Every year around Christmas time, the wife and I like to drive around various neighborhoods looking at all the different Christmas lights people have hung on their homes. Although the wife likes to ooh and ahh at all that is bright and blinky, I just like seeing how many Filipino households I can spot during these night-time drive-bys.
How is it that I can pick out a single Filipino household from the hundreds of other twinkling homes? My Filipino readers may already know the answer to this, but I’ll clue everyone else in too. In addition to the normal strings of Christmas lights stapled/nailed/duct taped to the eaves of houses, Filipinos may sometimes display a large star-shaped lantern, called a Parol, in their windows or on the outside of the home.
For instance, here’s a look at my parents’ home with a Christmas Parol in their window:
And here’s a look at me and the wife’s place with our Parol in one of our upper windows:
I know, the single string of lights at our place is totally weaksauce, but me and ladders are mortal enemies.
Originally, Parols in the Philippines were made from simple materials like bamboo sticks, Japanese rice paper, and candles
that were lit from within the fragile lantern. Nowadays, Parols are lit
with electric bulbs and are made with anything from Capiz shells, to
plastic and metal. You can buy overpriced Parols online, but they are also sold for much less at Filipino markets.
Here’s a closer look at my Parol:
Plastic keeps everything safe and clean.
I like to keep my Parol wrapped in its original plastic packaging because, well, because I’m Filipino and I like to keep things wrapped in plastic. Also, my Parol is made of very fragile Capiz shells that allow the blinky electric bulbs on the inside to shine through. Parols are generally star-shaped, though mine is also shaped like a Sampaguita flower (at least that’s what the tag says). The Sampaguita is the national flower of the Philippines.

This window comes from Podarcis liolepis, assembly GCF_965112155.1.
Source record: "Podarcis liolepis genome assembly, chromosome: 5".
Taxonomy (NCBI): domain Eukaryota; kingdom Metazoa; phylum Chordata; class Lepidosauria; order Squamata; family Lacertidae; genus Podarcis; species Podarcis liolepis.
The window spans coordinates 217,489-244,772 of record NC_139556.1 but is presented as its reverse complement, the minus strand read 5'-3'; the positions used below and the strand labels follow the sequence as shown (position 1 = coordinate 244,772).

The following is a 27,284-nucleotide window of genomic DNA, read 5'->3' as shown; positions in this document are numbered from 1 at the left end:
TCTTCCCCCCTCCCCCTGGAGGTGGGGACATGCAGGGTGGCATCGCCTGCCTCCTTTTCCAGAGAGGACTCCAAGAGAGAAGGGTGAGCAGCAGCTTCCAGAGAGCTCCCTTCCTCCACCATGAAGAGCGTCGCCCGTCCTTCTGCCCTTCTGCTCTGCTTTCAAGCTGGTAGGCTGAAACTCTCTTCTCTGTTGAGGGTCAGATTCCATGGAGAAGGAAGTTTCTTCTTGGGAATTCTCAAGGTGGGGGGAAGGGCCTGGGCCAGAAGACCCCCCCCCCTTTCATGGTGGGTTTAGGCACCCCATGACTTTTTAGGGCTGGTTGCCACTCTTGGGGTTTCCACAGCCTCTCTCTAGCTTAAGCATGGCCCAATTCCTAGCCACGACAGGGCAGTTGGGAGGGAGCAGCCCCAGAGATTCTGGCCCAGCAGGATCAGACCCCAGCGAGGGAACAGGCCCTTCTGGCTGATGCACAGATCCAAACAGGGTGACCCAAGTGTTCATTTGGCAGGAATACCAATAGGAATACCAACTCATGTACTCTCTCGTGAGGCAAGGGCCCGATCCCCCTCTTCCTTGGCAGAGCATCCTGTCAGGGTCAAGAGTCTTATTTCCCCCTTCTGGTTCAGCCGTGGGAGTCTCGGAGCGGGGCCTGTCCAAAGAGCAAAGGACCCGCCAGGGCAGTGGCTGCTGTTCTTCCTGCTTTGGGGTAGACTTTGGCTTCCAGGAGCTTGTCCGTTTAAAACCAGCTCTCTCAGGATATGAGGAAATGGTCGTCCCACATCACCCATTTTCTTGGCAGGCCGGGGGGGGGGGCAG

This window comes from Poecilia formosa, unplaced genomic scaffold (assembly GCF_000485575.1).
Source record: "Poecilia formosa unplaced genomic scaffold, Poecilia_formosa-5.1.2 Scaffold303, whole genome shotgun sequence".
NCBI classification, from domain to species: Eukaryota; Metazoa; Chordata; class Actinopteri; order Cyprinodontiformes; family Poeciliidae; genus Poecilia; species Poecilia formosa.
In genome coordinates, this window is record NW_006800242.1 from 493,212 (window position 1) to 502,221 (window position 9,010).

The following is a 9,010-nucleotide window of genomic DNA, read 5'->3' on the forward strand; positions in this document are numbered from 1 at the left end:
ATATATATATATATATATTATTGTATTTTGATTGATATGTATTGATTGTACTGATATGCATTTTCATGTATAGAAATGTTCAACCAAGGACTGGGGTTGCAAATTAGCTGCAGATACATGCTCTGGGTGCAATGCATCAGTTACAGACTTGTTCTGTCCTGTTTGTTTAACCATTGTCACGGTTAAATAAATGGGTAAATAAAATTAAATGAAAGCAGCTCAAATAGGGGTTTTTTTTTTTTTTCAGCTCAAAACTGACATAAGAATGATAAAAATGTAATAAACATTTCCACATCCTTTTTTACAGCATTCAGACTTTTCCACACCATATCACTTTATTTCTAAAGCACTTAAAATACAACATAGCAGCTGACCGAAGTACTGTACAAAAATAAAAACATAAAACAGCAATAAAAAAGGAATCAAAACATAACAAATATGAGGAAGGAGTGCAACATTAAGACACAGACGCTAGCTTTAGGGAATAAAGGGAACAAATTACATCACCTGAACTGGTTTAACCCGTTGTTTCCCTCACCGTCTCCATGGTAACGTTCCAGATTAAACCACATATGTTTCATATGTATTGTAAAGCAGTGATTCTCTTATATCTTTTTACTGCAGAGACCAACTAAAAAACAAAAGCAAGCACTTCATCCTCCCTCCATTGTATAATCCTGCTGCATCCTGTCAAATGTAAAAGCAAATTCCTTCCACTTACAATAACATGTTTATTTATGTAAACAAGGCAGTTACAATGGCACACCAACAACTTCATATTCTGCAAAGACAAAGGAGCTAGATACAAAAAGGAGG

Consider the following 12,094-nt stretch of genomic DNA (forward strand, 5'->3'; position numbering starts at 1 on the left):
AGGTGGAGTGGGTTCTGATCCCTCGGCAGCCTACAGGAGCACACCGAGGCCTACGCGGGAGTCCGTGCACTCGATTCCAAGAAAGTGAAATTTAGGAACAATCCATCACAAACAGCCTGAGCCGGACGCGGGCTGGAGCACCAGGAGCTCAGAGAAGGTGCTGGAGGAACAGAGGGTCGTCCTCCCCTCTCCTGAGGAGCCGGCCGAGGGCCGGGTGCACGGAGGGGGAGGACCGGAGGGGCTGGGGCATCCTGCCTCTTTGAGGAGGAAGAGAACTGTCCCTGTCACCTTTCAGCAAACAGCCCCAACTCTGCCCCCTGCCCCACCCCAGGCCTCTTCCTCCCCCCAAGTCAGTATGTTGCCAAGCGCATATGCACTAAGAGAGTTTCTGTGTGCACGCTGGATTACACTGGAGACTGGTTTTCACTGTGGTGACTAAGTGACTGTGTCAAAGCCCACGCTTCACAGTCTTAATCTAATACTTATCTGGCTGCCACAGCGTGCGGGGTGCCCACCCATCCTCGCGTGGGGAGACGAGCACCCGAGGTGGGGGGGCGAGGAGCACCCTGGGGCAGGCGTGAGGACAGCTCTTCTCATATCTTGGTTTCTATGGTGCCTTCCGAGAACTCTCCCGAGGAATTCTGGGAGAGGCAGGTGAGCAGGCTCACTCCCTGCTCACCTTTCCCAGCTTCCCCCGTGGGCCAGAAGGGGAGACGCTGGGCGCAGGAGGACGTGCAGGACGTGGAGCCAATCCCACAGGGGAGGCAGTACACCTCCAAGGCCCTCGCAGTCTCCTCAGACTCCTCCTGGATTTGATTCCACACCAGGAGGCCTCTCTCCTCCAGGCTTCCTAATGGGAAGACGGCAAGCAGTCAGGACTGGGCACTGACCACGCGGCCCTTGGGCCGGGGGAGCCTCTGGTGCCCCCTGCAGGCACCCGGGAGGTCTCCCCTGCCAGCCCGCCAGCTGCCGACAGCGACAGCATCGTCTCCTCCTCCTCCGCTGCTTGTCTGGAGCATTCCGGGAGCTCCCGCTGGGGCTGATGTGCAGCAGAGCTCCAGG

The significance of a Parol to Filipinos
is that it represents the Star of Bethlehem that guided the Three Wise
Men to Lil’ Baby Jesus. Therefore, Parols are a very fitting tradition
to the Christmas season and thankfully, it’s a tradition that has been
continued by Filipino Americans all across the U.S. I know that there
are even Parol festivals and Parol-making workshops–at least there are in
In keeping with the Parol theme, I thought I’d share some Christmas cookies with you, star-shaped Christmas cookies.
Of course, the wife baked these cookies, not me. She makes sugar cookies every year and usually adorns them with colored frosting and sprinkly thingies.
This year, however, I did chop up some Candied Kalamansi Peel and studded some of the cookies with the sweet rinds.
I know it doesn’t look like it, but in the picture above, the candied
kalamansi is firmly entrenched in the cookies–just make sure you press
them into the dough prior to sticking in the oven. You could use any sugar cookie recipe you want, but we used this Alton Brown recipe with great results.
Kalamansi in these too?
In addition to the sugar cookies, the wife also made some citrus-glazed ginger cookies from this Sunset recipe. But again, I did find a way to work Kalamansi into these cookies by using Kalamansi juice, instead of lemon juice, in the glaze that was drizzled onto the cookies. We love these sweet, spicy, and chewy ginger cookies so much that the wife bakes them every year as well.
The glaze also worked well on the sugar cookies.
Anyhoo, now that you know how to locate and identify a Filipino
household based on the presence of a brightly shining star, it’s not a bad idea to make friends with the inhabitants of
that household so that you can mooch some delicious Filipino food–at
least that’s what I would do if I weren’t Filipino.
Merry Christmas everyone.